The dark is lifting faster than I would like as our tuk-tuk rattles its way through the pre-dawn quiet of Siem Reap. It’s a little after 5am, the hour our driver assured us was plenty early enough to reach the temples of Angkor Wat in time to watch the sunrise, but as the sky grows ever less black, I find myself screaming inside with frustration. It’s a race we’re never going to win, and as the burnt umber streaks of light stretch out across the horizon like the limbs of Lakshmi, I realise there’s nothing to do but give in to the fact that we’re simply too late.
The day has dawned as we pull up beside the moat that surrounds Angkor Wat, making the uneven and rain puddle-filled terrace walkway to the temple easily navigable, but disheartening none the less. Even more disheartening is the ten-row deep crowd that have already beaten us to it.
Room for one more?
The day has dawned
It’s not the initial experience I had imagined, but there is still something to be said about this dream-come-true-gone-awry that can’t fail to move me. The congregational quiet, the shared revery, iPads and cameras and awe-struck eyes of strangers all straining to capture a moment they will never forget.
We head into the heart of the temple complex, where history hangs in the morning air like a tangible entity; a misty haze comprised of 900 years of stories, transformed into tiny droplets that hang suspended in the already relentless heat. It’s a place where the past tries to linger for as long as the visitors do.
The corridors of Angkor Wat
The beautifully intricate sandstone carvings
We continue on, exploring the temples of Angkor Thom and Ta Prohm. Our progress is slow, partly on purpose, partly weighed down by the oppressive heat and humidity that has me dripping in sweat, my feet slipping out of my flip-flops with every step. The physical discomfort makes it hard to take it all in, and I berate myself for not being more grateful. Every time we face another set of stone steps I find myself hesitating… is it worth the climb? I know it is, and as the time-worn stone faces gaze knowingly down upon me, I can’t help but imagine all the people who battled this very same heat for forty years to build the temples I am now half-begrudgingly making my way around.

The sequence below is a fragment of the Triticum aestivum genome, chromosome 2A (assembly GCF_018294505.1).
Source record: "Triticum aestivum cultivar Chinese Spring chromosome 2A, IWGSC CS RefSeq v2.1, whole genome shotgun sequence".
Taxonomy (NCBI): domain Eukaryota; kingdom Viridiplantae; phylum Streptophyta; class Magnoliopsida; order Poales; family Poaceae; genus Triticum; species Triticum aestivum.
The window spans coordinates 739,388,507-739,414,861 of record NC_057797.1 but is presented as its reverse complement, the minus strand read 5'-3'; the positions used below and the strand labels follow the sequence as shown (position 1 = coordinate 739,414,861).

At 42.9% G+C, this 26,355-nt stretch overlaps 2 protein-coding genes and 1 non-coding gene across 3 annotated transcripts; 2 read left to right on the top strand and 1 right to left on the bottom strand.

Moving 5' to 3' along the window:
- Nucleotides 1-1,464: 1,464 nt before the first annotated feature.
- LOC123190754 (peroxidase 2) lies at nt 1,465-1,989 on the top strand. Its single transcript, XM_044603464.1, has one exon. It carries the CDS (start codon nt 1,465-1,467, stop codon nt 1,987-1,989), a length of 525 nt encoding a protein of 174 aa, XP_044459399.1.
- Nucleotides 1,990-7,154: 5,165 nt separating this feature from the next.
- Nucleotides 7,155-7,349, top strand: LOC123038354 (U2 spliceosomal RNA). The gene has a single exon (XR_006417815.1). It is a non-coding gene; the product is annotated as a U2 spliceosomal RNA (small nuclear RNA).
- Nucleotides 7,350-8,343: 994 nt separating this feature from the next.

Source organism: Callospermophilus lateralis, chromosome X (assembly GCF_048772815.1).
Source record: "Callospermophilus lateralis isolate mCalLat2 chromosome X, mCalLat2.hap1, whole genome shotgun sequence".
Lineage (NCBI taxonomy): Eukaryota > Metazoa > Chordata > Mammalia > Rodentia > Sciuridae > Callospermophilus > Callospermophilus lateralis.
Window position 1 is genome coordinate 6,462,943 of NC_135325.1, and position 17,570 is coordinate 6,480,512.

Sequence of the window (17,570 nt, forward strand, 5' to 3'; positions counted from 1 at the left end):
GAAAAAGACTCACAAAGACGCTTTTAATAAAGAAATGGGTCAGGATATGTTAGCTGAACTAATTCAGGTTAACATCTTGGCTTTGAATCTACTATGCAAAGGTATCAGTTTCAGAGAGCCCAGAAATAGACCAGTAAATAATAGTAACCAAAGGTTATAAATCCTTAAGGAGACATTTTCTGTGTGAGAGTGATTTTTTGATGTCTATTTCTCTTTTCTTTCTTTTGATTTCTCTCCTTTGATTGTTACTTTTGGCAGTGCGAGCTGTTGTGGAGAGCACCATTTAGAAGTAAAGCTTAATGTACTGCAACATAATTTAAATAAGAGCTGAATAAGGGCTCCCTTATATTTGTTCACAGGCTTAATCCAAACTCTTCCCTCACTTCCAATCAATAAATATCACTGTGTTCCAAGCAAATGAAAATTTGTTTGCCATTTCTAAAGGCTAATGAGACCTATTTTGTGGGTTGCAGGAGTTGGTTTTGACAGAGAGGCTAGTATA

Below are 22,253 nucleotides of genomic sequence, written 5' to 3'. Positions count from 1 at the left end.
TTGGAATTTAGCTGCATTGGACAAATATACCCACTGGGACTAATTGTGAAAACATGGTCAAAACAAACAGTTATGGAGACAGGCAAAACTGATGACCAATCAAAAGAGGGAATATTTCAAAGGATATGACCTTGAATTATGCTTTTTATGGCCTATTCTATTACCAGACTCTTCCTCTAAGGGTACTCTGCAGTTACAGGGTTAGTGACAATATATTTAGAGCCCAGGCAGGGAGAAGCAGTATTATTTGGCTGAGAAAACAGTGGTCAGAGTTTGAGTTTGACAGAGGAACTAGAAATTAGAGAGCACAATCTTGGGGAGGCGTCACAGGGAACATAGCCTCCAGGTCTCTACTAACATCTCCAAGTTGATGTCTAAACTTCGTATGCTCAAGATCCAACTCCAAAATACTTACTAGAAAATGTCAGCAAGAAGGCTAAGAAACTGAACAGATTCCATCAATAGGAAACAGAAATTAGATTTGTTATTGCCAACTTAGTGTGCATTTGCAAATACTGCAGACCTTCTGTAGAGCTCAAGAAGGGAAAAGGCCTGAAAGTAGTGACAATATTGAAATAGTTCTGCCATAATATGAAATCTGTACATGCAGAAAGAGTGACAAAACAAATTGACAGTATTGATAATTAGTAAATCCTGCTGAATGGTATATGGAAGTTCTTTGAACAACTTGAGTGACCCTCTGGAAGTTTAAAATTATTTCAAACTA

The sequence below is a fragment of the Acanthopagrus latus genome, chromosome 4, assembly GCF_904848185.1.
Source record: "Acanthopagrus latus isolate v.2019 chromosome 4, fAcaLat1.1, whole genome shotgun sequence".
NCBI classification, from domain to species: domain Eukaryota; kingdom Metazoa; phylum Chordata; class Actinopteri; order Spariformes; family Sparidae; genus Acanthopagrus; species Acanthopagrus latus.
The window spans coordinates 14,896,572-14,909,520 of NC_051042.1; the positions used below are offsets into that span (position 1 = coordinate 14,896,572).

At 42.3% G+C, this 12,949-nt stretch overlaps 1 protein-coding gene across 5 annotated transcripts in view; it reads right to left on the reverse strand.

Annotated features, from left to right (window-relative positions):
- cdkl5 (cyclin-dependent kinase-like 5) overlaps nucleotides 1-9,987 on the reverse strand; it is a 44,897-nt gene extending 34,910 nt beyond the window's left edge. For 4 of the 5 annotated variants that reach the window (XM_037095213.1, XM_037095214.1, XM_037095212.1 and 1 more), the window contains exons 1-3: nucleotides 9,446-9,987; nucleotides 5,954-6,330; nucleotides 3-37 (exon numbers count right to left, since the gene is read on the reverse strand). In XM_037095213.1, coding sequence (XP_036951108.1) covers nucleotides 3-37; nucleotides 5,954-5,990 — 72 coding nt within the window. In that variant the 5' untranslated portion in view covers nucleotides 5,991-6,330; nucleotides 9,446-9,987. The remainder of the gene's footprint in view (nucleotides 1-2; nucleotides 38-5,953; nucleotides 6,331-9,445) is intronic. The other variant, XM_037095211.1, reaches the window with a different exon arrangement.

More steps? Really?!
The faces of Angkor Thom; totally worth it
The rubble of Ta Prohm
Time-worn and tree-twisted
By the time the sun has reached its highest point we are both eager to return to the refuge of our air-conditioned hotel, and decide to head back. I sit on the bed in the cool of our little room and begin to sift through the hundreds of photos we have just taken, once again feeling the frustration of my physical struggle. For years I have dreamt of this moment, the quintessential Cambodian experience, and the best I could manage was a meagre half-day visit. Did I just waste it?
My favourite shot from Angkor Thom
A couple of days later we find ourselves taking shelter from the pre-monsoon rains beneath the corrugated tin roof of a little street-side restaurant. Amidst the heavy pounding of the raindrops a young boy is weaving his way down the road. We watch as his hurriedly makes his way from restaurant to restaurant, stopping just long enough to deftly dip his hand into the pile of dirty dishes stacked infront of each establishment, retrieving a few remnants of discarded dinners. A smattering of rice grains, unwanted pieces of gristle. He moves effortlessly; a routine clearly, and heartbreakingly, well practiced. I look at Lee, at the huge pile of rice and stir-fried greens between us on the table, and in one of those humble moments that changes everything, Lee stands from the table and runs after the little boy, inviting him to join us for dinner.
Soaked to the bone, his little body shivers as he sits beside me, shovelling down a huge plate of food so fast I worry he is going the throw up. He speaks no English, and our Khmer is limited to only hello and thank you, but the universal language of a smile and thumbs-up is enough to put him at ease. I want to cry, but what right do I have? He doesn’t need or want my pity, but in this moment, at a tiny plastic table in the rain, I want to give him the whole world; to scoop him up and give him all the blessings my life has been filled with. It tears me up to know that I can’t.
His plate emptied, he points to the kitchen and signals for more food. Amazed that his tiny body has room left for more, we pass him a menu, and he points to the dish he wants; a simple plate of chicken and rice. Once again we watch as his plate is emptied, and I wonder when he last had such a good meal, or when he will have one again. Then, as soon as his last mouthful is swallowed, he stands, places his hands together and bows. “Aw koon”, he says, thank you, and walks away. He doesn’t ask for money, and he doesn’t look back.
It is a moment that single-handedly comprises every experience I ever hoped to garner from my time here, every lesson I ever hoped to learn, proving that not having everything can still be enough, that I don’t have to do it all to make the most of this journey. No temple will remain as clear in my memory as the face of this small, hungry boy. We shared our dinner with him, and in return, he gave me Cambodia. Indomitable, humble, and full of grace.